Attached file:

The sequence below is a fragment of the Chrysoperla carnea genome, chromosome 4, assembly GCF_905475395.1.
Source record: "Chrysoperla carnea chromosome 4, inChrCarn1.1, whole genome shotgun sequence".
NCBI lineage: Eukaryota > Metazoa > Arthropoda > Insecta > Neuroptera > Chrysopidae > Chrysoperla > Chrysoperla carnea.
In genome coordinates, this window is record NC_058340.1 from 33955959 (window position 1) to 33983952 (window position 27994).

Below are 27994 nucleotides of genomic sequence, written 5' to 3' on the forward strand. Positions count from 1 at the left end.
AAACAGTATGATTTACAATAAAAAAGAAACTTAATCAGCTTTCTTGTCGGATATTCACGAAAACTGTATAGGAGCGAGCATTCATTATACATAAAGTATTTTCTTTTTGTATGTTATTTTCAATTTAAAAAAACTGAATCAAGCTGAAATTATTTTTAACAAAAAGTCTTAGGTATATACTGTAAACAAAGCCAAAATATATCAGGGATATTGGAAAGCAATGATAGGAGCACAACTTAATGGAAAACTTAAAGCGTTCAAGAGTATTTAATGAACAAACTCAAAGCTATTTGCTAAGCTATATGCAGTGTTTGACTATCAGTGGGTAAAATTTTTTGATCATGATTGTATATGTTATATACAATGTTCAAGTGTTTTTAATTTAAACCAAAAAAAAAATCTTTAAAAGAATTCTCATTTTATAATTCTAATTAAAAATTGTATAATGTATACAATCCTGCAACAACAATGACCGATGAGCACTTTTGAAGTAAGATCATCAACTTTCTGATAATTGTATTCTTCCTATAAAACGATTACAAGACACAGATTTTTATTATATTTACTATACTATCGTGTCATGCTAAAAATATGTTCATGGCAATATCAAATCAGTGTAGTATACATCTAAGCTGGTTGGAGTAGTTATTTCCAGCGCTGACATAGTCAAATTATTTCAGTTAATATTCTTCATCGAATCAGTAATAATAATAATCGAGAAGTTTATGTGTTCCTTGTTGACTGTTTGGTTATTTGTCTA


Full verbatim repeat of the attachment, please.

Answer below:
The sequence below is a fragment of the Chrysoperla carnea genome, chromosome 4, assembly GCF_905475395.1.
Source record: "Chrysoperla carnea chromosome 4, inChrCarn1.1, whole genome shotgun sequence".
NCBI lineage: Eukaryota > Metazoa > Arthropoda > Insecta > Neuroptera > Chrysopidae > Chrysoperla > Chrysoperla carnea.
In genome coordinates, this window is record NC_058340.1 from 33955959 (window position 1) to 33983952 (window position 27994).

Below are 27994 nucleotides of genomic sequence, written 5' to 3' on the forward strand. Positions count from 1 at the left end.
AAACAGTATGATTTACAATAAAAAAGAAACTTAATCAGCTTTCTTGTCGGATATTCACGAAAACTGTATAGGAGCGAGCATTCATTATACATAAAGTATTTTCTTTTTGTATGTTATTTTCAATTTAAAAAAACTGAATCAAGCTGAAATTATTTTTAACAAAAAGTCTTAGGTATATACTGTAAACAAAGCCAAAATATATCAGGGATATTGGAAAGCAATGATAGGAGCACAACTTAATGGAAAACTTAAAGCGTTCAAGAGTATTTAATGAACAAACTCAAAGCTATTTGCTAAGCTATATGCAGTGTTTGACTATCAGTGGGTAAAATTTTTTGATCATGATTGTATATGTTATATACAATGTTCAAGTGTTTTTAATTTAAACCAAAAAAAAAATCTTTAAAAGAATTCTCATTTTATAATTCTAATTAAAAATTGTATAATGTATACAATCCTGCAACAACAATGACCGATGAGCACTTTTGAAGTAAGATCATCAACTTTCTGATAATTGTATTCTTCCTATAAAACGATTACAAGACACAGATTTTTATTATATTTACTATACTATCGTGTCATGCTAAAAATATGTTCATGGCAATATCAAATCAGTGTAGTATACATCTAAGCTGGTTGGAGTAGTTATTTCCAGCGCTGACATAGTCAAATTATTTCAGTTAATATTCTTCATCGAATCAGTAATAATAATAATCGAGAAGTTTATGTGTTCCTTGTTGACTGTTTGGTTATTTGTCTA